In large-scale humanitarian crises, it is common to encounter military forces as well as civilian agencies and nongovernmental organisations providing relief services. The military-civilian interface is often frustrating for all actors and viewed as problematic by both military officers and their civilian counterparts from the humanitarian response community. This paper describes the doctrine-driven military staff processes used by military organisations while conducting humanitarian assistance operations. It highlights areas in which civilian agencies and the military forces can improve their coordination. Considerations are presented for both the military and humanitarian response organisations to modify their actions in order to achieve greater shared situation awareness.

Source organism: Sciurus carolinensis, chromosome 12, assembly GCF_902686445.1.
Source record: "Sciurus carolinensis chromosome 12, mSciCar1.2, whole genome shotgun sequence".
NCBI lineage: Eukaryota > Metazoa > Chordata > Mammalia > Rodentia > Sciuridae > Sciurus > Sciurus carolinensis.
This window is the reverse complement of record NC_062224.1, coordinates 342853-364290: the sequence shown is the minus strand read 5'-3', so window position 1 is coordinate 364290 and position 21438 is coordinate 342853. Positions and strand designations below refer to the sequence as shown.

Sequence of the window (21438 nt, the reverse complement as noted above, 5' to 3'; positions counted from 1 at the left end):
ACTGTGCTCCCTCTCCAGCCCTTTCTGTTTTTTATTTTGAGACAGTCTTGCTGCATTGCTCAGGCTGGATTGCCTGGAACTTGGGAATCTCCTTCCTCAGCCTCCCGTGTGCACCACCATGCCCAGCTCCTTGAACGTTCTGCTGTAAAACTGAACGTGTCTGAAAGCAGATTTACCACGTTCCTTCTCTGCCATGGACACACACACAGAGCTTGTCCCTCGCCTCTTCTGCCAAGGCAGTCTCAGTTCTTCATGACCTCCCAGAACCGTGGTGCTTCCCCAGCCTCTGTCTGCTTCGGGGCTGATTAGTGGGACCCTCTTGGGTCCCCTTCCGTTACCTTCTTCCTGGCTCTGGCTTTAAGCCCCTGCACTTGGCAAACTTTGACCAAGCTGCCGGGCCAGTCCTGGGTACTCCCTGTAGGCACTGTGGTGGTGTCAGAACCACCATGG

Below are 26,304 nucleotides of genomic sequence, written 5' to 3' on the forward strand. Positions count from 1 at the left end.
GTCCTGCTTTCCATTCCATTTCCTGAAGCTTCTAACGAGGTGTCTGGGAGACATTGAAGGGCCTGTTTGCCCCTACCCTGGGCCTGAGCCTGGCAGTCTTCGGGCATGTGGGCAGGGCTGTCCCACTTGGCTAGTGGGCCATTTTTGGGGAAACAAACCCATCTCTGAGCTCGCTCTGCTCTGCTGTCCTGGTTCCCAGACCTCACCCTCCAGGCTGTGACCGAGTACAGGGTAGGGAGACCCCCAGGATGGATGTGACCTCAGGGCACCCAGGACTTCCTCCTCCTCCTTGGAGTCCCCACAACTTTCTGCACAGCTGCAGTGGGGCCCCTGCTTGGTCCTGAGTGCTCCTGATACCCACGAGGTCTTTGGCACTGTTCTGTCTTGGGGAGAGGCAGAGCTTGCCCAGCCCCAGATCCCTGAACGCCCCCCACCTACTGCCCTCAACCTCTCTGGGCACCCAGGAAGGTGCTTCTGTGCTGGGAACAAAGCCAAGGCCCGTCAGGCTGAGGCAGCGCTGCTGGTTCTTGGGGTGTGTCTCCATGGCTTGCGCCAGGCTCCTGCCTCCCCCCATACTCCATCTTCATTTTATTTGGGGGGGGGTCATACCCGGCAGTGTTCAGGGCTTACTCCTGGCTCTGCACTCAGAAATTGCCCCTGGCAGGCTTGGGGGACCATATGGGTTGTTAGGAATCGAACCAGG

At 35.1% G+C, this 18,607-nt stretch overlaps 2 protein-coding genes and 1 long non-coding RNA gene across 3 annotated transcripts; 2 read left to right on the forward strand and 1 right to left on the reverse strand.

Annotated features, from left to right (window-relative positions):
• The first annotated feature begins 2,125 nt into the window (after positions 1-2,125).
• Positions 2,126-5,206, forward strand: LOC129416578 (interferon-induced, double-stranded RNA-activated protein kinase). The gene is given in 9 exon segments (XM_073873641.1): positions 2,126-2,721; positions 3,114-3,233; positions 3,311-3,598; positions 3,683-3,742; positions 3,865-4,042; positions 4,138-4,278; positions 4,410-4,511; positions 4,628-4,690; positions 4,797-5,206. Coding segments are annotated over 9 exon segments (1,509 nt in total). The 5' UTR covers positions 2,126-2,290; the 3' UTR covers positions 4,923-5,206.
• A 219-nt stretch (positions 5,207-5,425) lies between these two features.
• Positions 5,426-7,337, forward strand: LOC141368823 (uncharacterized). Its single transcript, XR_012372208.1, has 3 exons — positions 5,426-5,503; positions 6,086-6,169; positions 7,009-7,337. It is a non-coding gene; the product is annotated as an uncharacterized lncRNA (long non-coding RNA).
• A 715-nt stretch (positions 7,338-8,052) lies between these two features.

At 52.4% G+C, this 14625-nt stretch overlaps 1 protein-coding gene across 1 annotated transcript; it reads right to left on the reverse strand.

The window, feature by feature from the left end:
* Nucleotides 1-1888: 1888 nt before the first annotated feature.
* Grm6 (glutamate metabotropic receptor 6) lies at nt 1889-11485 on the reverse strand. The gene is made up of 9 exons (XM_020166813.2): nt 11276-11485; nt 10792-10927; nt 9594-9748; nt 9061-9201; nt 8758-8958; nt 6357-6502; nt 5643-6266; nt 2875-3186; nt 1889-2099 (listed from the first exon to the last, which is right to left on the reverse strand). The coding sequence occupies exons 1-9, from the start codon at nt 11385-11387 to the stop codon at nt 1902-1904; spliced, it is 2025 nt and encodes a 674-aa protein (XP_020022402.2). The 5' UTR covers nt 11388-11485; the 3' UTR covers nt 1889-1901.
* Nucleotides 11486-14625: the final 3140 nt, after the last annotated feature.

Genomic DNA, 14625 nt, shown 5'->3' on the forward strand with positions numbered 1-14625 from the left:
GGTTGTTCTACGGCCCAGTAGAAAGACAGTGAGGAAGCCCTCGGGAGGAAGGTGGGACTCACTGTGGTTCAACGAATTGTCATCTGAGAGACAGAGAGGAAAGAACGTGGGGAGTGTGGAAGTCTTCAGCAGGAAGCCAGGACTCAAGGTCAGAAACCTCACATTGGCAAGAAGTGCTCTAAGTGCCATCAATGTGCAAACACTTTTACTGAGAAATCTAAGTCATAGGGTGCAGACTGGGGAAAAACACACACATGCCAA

Keywords: assessment, CMCOORD, civil military coordination, CIMIC, civil military cooperation, CMOC, civil military operations centre, collections, coordination, doctrine, humanitarian assistance, operations, planning, process, targeting, situation awareness, staff, military decision making.